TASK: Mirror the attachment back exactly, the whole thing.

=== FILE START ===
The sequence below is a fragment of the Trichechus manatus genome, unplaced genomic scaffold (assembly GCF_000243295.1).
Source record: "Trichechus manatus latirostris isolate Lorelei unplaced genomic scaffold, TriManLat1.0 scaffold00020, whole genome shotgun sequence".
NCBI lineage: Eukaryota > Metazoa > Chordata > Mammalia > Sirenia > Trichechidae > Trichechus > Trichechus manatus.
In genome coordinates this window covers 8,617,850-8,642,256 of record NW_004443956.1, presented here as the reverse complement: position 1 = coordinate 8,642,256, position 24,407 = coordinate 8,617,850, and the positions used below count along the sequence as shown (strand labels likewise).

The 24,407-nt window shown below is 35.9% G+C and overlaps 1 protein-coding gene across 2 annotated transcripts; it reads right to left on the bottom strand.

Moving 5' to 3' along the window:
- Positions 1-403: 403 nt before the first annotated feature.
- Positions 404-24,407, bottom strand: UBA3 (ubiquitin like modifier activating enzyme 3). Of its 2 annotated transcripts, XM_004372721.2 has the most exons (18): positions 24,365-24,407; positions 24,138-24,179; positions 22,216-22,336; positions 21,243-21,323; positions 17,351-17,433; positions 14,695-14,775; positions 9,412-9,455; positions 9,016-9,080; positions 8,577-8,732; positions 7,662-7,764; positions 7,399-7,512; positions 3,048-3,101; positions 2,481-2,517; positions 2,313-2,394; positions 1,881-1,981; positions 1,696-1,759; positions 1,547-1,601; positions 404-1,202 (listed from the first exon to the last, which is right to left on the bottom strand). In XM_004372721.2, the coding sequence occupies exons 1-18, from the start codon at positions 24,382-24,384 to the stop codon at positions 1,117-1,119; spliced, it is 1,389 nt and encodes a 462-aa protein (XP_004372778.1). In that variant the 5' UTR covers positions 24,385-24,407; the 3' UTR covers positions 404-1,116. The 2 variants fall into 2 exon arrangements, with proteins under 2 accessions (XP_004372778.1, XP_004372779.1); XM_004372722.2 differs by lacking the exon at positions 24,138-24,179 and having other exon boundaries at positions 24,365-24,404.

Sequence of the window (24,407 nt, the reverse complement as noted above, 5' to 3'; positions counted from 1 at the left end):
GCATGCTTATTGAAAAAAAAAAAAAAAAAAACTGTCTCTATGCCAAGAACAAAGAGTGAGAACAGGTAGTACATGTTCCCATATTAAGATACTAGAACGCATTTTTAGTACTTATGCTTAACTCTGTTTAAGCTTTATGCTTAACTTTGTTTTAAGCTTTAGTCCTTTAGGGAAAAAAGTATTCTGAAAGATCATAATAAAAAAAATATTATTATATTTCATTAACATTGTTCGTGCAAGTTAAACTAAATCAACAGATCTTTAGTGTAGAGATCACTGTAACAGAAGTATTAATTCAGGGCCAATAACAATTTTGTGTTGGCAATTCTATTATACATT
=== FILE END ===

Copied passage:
The sequence below is a fragment of the Trichechus manatus genome, unplaced genomic scaffold (assembly GCF_000243295.1).
Source record: "Trichechus manatus latirostris isolate Lorelei unplaced genomic scaffold, TriManLat1.0 scaffold00020, whole genome shotgun sequence".
NCBI lineage: Eukaryota > Metazoa > Chordata > Mammalia > Sirenia > Trichechidae > Trichechus > Trichechus manatus.
In genome coordinates this window covers 8,617,850-8,642,256 of record NW_004443956.1, presented here as the reverse complement: position 1 = coordinate 8,642,256, position 24,407 = coordinate 8,617,850, and the positions used below count along the sequence as shown (strand labels likewise).

The 24,407-nt window shown below is 35.9% G+C and overlaps 1 protein-coding gene across 2 annotated transcripts; it reads right to left on the bottom strand.

Moving 5' to 3' along the window:
- Positions 1-403: 403 nt before the first annotated feature.
- Positions 404-24,407, bottom strand: UBA3 (ubiquitin like modifier activating enzyme 3). Of its 2 annotated transcripts, XM_004372721.2 has the most exons (18): positions 24,365-24,407; positions 24,138-24,179; positions 22,216-22,336; positions 21,243-21,323; positions 17,351-17,433; positions 14,695-14,775; positions 9,412-9,455; positions 9,016-9,080; positions 8,577-8,732; positions 7,662-7,764; positions 7,399-7,512; positions 3,048-3,101; positions 2,481-2,517; positions 2,313-2,394; positions 1,881-1,981; positions 1,696-1,759; positions 1,547-1,601; positions 404-1,202 (listed from the first exon to the last, which is right to left on the bottom strand). In XM_004372721.2, the coding sequence occupies exons 1-18, from the start codon at positions 24,382-24,384 to the stop codon at positions 1,117-1,119; spliced, it is 1,389 nt and encodes a 462-aa protein (XP_004372778.1). In that variant the 5' UTR covers positions 24,385-24,407; the 3' UTR covers positions 404-1,116. The 2 variants fall into 2 exon arrangements, with proteins under 2 accessions (XP_004372778.1, XP_004372779.1); XM_004372722.2 differs by lacking the exon at positions 24,138-24,179 and having other exon boundaries at positions 24,365-24,404.

Sequence of the window (24,407 nt, the reverse complement as noted above, 5' to 3'; positions counted from 1 at the left end):
GCATGCTTATTGAAAAAAAAAAAAAAAAAAACTGTCTCTATGCCAAGAACAAAGAGTGAGAACAGGTAGTACATGTTCCCATATTAAGATACTAGAACGCATTTTTAGTACTTATGCTTAACTCTGTTTAAGCTTTATGCTTAACTTTGTTTTAAGCTTTAGTCCTTTAGGGAAAAAAGTATTCTGAAAGATCATAATAAAAAAAATATTATTATATTTCATTAACATTGTTCGTGCAAGTTAAACTAAATCAACAGATCTTTAGTGTAGAGATCACTGTAACAGAAGTATTAATTCAGGGCCAATAACAATTTTGTGTTGGCAATTCTATTATACATT